Why Priceline Group Is Changing Its Name to Booking Holdings

Say goodbye to The Priceline Group and hello to Booking Holdings.

The online travel giant said Wednesday that it has changed its name to better reflect its businesses as as well as acknowledge the significance of its Booking.com service, its biggest unit. As a result of the name change, the company’s Nasdaq stock ticker will switch to BKNG from PCLN on Feb. 27.

The name change is notable considering that most Americans probably recognize Priceline.com (PCLN) as one of the top online travel sites—along with rivals like Expedia—for buying airplane tickets and hotel reservations.

But while the Priceline brand is well-known in the U.S. (and will live on as Priceline.com), it’s not the case around the world, explained Booking Holdings CEO Glenn Fogel. Outside the U.S. in cities like Shanghai or Tokyo, people are generally unaware of Priceline.com and instead are more familiar with the Booking.com brand, Fogel said.

“We do a lot more business outside the U.S. than we do inside the U.S.,” Fogel said.

He said Booking.com is the company’s biggest business unit, larger than other services the company owns like KAYAK, agoda.com, Rentalcars.com, OpenTable, and Priceline.

Fogel declined to comment on how much revenue Booking.com brings in for the company, but a spokesperson said of the company’s 22,000 employees, 17,000 work in the Booking.com unit.

The name change “gives people a good sense that Booking.com is the biggest in the group,” Fogel said.

The Booking.com that people interact with today is actually a combination of two companies that Priceline Group bought over a decade ago. In 2004, it bought the United Kingdom-based hotel reservation service Active Hotels for $161 million, which was followed by the 2005 acquisition of Amsterdam-based online hotel service, Bookings B.V, for $133 million.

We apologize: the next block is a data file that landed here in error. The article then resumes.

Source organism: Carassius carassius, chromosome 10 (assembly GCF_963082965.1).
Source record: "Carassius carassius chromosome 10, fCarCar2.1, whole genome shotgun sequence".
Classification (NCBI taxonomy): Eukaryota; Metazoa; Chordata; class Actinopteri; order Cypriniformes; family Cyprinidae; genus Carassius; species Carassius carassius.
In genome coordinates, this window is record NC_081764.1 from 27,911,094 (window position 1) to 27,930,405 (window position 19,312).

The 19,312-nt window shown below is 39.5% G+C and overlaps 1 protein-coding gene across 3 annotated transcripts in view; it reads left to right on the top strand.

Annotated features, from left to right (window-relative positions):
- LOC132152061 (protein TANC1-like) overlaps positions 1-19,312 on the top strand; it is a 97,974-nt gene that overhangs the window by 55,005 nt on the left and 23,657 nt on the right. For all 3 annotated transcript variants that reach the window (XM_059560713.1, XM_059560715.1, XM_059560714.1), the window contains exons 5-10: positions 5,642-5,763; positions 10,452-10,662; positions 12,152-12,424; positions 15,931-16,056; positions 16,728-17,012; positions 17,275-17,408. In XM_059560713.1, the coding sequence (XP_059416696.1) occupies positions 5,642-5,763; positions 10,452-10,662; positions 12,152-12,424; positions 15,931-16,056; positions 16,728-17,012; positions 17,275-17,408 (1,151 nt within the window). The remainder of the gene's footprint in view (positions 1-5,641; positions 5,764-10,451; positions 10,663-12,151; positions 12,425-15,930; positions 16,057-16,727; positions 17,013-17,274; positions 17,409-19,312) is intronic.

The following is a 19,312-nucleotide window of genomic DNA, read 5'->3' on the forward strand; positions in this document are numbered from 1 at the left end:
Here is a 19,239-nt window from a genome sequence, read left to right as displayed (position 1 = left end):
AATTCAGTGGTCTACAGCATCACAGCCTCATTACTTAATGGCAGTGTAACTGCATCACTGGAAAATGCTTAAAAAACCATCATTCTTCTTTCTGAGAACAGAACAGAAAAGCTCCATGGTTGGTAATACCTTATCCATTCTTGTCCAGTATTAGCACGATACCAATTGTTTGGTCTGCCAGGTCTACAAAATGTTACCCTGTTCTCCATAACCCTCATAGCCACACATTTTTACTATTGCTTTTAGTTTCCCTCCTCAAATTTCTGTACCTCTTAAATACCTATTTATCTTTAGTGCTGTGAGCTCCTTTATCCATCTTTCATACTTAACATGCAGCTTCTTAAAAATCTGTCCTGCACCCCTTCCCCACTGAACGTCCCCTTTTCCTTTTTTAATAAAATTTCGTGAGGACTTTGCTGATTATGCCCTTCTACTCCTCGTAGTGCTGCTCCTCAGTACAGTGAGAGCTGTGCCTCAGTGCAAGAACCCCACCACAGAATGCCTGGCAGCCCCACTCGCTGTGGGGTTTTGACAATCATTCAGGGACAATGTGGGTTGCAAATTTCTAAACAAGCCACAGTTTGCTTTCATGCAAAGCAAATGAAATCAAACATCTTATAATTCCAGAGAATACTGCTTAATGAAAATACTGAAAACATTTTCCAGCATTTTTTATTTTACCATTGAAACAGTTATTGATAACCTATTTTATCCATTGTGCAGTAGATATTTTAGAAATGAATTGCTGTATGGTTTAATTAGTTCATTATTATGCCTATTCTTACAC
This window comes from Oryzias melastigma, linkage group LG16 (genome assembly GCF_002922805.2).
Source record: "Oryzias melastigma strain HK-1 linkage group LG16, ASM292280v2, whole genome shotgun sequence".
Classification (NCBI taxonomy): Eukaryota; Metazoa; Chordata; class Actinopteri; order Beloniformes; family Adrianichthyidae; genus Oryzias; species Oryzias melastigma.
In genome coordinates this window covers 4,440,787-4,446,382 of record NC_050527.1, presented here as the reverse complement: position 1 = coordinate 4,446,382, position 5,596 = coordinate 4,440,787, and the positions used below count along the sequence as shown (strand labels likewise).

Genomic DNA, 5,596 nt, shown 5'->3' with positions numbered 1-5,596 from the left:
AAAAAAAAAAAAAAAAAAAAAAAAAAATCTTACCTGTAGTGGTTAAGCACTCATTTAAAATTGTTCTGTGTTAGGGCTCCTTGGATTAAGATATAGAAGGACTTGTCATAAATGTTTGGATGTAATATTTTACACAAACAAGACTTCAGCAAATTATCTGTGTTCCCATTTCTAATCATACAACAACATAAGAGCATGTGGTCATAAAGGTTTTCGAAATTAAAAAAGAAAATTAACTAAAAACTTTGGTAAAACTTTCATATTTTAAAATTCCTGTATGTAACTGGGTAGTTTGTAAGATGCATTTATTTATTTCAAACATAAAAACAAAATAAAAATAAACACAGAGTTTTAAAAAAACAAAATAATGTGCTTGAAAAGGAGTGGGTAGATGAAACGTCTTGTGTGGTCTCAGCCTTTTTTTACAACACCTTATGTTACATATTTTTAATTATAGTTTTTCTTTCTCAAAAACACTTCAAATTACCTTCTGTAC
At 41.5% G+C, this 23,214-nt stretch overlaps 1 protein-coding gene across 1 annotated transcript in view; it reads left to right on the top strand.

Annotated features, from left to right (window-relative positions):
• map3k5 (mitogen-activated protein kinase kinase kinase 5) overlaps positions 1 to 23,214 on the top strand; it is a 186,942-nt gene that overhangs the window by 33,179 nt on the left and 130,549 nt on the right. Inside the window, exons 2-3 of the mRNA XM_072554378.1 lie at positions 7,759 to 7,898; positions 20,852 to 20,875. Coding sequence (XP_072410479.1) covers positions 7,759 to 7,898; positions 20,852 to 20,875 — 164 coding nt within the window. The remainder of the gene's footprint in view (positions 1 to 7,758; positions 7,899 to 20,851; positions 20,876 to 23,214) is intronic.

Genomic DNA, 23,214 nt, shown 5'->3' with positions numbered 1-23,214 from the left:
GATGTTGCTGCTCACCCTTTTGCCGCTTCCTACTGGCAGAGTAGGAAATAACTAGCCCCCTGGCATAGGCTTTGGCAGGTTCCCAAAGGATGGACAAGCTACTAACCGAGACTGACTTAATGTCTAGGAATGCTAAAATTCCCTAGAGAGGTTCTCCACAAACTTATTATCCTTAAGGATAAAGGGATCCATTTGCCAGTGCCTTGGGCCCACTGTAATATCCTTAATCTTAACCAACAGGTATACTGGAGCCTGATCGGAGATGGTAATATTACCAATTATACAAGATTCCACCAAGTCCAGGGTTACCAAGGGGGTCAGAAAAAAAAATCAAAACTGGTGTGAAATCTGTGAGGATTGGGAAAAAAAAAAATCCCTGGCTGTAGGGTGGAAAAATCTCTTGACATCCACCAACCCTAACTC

Priceline then merged the two acquired businesses and abandoned the Active Hotels brand because “Booking.com was a much better name,” Fogel said.

The Booking.com and Active Hotels purchase ended up being a smart move by the Priceline Group, and has helped it rebound after the 2001 dot-com bust.

“It was one of those things where it seemed like an overnight success,” Fogel said. “Yeah, I’ll tell you it took 13 years.”

While the idea of changing The Priceline Group’s name to Booking Holdings has been gestating for some time, Fogel said that fellow executives didn’t want to do it when he first became CEO in Dec. 2016. He had taken over as CEO from Jeffrey Boyd, the company’s chairman, who was filling in as interim CEO after Darren Huston stepped down following revelations of an inappropriate relationship with an employee.

The change to Booking Holdings is intended to emphasize the growth of Booking.com and the idea that all of the company’s business units involve some sort of online booking component.

Although Fogel and his company still face plenty of competition from online giants like Expedia, the newly named Booking Holdings also faces new players like the fast-rising Airbnb and even Google (GOOG), which has been debuting its own online travel services.

Fogel called both Airbnb and Google “great” companies, but he downplayed any concern about increased competition with them, and instead bragged about his own company’s services.

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Still, it’s likely that Fogel has these companies in mind, as he also emphasized how travel companies like his must continually grow and stay relevant in the fast-changing industry.

“If you don’t innovate and keep up with the changes, you will not survive,” Fogel said.

One way Booking Holdings is innovating, he said, is by targeting China, which he said is “by far the locomotive of the travel industry.”

“If you’re not playing in China, you play at a disadvantage,” Fogel said.

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